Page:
This is the fifth in a series of articles on our progress in devising a resilient food strategy. Monday we talked about bread and grains; Tuesday we dealt with vegetables; yesterday our focus was fruits; today our focus is on milk, yogurt, and cheese.
We’ve done less thinking about this group than any other category save fats and sweets. From time to time we’ve tinkered around with owning a milk cow, but the conversation has never been serious. The size of a milk cow seems frightening, for starters. A mature Holstein weighs in at about 1400 lb. So if the family cow needs attention, there’ll be no loading her up in the back of the pickup truck to take her to the vet. We’ll just have to wait for the vet to come see us.
That doesn’t mean we could never own a cow, of course. Amanda’s Mom grew up with a cow in her back yard in Troy, AL. Cows are docile, good grazers, and can produce milk reliably for years. We may decide at some point that keeping a cow makes sense for us. When and if we do, however, we’ll need to provide suitable pasture (right now we have none) and indoor protection from the cold. We read from time to time about allowing cows to graze in the forest, but the jury is still out on whether that’s an acceptable practice.
So owning a cow seems unlikely to be a near-term strategy. Dairy goats seem more within the realm of possibility. Goats browse readily in wooded areas, although they need to be moved to fresh areas all the time and are escape artists of the first order, so the fences (or other measures) for confining them need to be robust. Goats are curious and friendly, so there’s a cuteness factor that we must consider. Milking a goat is less daunting than milking a cow, because the goat is smaller. We don’t expect to keep any males on hand (they stink and are more belligerent), so we would need to interact regularly with someone who has a stable of males available. And we would need to be constantly vigilant to protect their health. For all their vaunted willingness to eat anything, goats aren’t all that hardy. They succumb easily to pests, disease, and other ailments.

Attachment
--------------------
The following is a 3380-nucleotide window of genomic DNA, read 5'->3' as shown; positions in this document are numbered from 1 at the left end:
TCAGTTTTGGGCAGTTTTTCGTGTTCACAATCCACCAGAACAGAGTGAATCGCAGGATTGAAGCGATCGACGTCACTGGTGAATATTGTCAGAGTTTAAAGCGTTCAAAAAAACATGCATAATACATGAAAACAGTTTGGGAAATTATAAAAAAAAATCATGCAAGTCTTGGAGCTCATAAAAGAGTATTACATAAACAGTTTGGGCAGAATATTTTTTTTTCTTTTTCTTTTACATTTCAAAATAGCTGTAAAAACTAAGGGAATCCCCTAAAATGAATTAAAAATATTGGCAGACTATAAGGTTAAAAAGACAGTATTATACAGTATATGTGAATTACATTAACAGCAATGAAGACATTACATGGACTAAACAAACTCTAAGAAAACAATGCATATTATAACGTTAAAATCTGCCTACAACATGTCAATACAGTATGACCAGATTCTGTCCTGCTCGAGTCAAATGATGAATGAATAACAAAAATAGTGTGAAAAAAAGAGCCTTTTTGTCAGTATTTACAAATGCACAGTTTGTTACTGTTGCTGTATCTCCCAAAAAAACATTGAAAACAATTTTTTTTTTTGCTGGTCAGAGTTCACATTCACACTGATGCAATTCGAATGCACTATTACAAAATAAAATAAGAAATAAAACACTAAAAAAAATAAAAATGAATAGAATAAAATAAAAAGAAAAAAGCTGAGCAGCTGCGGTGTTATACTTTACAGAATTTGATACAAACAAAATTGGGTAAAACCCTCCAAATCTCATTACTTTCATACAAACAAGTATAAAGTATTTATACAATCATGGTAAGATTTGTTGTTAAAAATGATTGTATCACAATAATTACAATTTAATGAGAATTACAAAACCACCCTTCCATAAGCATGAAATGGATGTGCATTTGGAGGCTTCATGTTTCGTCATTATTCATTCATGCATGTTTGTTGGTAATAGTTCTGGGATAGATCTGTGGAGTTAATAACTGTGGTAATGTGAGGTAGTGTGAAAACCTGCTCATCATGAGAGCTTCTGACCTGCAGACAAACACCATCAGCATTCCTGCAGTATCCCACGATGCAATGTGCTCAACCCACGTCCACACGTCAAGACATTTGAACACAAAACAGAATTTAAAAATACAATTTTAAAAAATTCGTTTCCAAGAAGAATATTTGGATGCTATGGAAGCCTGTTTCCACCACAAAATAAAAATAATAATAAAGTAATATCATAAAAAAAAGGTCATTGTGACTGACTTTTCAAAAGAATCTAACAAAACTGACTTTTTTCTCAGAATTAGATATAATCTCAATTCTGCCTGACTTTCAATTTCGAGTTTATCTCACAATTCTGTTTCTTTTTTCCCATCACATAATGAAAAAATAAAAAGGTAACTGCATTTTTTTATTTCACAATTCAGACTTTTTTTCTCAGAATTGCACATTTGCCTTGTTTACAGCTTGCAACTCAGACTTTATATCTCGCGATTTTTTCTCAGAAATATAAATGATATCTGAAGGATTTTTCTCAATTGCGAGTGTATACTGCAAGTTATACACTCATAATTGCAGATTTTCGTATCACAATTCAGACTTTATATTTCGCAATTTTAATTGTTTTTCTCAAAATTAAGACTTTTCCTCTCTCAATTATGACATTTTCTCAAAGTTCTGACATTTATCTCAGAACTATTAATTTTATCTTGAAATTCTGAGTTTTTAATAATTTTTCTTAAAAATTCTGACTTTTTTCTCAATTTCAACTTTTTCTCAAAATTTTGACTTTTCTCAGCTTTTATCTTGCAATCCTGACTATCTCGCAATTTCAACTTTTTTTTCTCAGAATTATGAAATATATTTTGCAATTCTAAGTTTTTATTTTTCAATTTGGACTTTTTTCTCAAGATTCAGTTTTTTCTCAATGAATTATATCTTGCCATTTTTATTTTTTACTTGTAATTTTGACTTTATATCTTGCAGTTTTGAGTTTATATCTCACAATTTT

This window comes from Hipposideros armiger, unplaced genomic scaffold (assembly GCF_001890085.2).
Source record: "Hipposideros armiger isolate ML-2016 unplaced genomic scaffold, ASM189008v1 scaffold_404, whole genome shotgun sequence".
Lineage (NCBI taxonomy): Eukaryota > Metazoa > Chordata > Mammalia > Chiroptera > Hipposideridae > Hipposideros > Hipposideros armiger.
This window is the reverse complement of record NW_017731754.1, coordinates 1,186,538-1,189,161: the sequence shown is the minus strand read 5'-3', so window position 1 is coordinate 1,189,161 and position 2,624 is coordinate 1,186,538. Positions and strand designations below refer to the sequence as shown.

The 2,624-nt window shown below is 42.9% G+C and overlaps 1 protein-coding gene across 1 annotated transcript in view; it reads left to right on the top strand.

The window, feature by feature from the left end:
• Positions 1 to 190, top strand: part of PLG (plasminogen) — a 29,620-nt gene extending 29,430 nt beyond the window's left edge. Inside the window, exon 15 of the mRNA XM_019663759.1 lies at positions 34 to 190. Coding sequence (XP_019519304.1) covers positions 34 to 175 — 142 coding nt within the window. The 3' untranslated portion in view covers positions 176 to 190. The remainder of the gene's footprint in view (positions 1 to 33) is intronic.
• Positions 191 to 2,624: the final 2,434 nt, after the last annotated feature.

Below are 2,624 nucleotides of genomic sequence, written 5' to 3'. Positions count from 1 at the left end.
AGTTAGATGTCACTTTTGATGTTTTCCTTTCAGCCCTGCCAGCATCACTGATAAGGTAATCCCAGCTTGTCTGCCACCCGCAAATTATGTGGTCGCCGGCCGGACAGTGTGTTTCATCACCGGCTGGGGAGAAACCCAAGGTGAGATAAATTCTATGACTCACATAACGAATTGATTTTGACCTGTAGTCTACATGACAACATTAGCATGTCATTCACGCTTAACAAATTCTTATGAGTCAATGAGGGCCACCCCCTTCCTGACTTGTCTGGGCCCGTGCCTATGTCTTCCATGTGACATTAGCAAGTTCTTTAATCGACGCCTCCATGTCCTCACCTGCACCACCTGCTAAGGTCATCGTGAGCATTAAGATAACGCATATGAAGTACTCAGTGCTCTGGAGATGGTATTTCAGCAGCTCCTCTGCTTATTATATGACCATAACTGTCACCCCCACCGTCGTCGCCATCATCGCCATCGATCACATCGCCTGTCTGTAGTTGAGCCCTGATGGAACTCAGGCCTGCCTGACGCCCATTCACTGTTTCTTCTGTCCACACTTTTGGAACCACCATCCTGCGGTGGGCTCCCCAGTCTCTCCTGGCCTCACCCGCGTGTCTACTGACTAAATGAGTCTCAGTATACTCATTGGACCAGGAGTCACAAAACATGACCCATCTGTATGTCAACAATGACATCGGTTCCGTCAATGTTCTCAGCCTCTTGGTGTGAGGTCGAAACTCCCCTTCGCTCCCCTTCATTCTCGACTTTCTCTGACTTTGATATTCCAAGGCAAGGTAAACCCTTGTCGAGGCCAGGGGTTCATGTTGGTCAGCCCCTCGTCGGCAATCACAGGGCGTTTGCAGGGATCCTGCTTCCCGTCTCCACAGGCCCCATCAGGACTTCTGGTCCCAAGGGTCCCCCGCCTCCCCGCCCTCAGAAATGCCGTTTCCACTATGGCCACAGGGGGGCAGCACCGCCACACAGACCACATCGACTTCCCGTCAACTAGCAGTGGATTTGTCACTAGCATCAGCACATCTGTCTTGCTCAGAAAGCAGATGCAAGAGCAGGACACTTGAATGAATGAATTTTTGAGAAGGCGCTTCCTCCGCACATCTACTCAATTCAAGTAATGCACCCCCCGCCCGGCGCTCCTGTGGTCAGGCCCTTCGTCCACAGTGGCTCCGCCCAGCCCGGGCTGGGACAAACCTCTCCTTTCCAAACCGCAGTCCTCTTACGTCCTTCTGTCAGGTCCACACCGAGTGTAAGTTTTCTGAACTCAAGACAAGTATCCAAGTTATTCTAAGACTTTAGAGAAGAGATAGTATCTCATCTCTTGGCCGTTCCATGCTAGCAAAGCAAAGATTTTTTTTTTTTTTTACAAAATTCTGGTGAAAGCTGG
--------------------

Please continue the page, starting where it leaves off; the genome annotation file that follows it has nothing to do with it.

The problem we face whenever we move from our present farming to incorporating livestock is the requirement that somebody be here all the time, or at least that somebody spend considerable time here every day. That’s a material increase in our commitment to the farm and to the farming process. Here and now, I would have to say we’re not ready for that, not only because it would keep us more tied down to the farm but also because it would require that we acquire a whole new skill set at a time when we’re still early in the learning curve for growing plants. We’ll hold off on the cows and goats at least for a while.
We don’t absolutely have to have milk. Any vegan knows that the human body can get along just fine without dairy products. So as in many things, this comes down to a question of the preference Amanda and I have for milk on our cereal, for yogurt in Amanda’s lunches, and for cheese. We could omit it from our diet if necessary and get our calcium from collards, broccoli, and turnip greens, but we’d rather not.
If we could buy raw milk, we could at least make our own yogurt and cheese. We’re always on the lookout for raw milk available for purchase, but the dairy lobby has made the purchase of raw milk extremely difficult, and there are precious few dairy farmers in central Alabama. Our understanding is that any dairy farmer who sells us raw milk would have to do so on the basis of a tacit (or stated) understanding that we’re using it to feed all our cats. So we fear that, at least for the time being, we’re stuck spending money off the farm for dairy products. Not much of a plan for resilience, is it? I’m giving us a D rather than an F simply because dairy products are not essential for our survival.
Strengths: plenty of land for browsing for goats
Weaknesses: Not willing to stay on the farm all the time to care for livestock, lack of pasture land for cows
Key Projects: Find raw milk available for purchase
Overall grade: D
Tomorrow’s focus: (5) Meat, beans, and nuts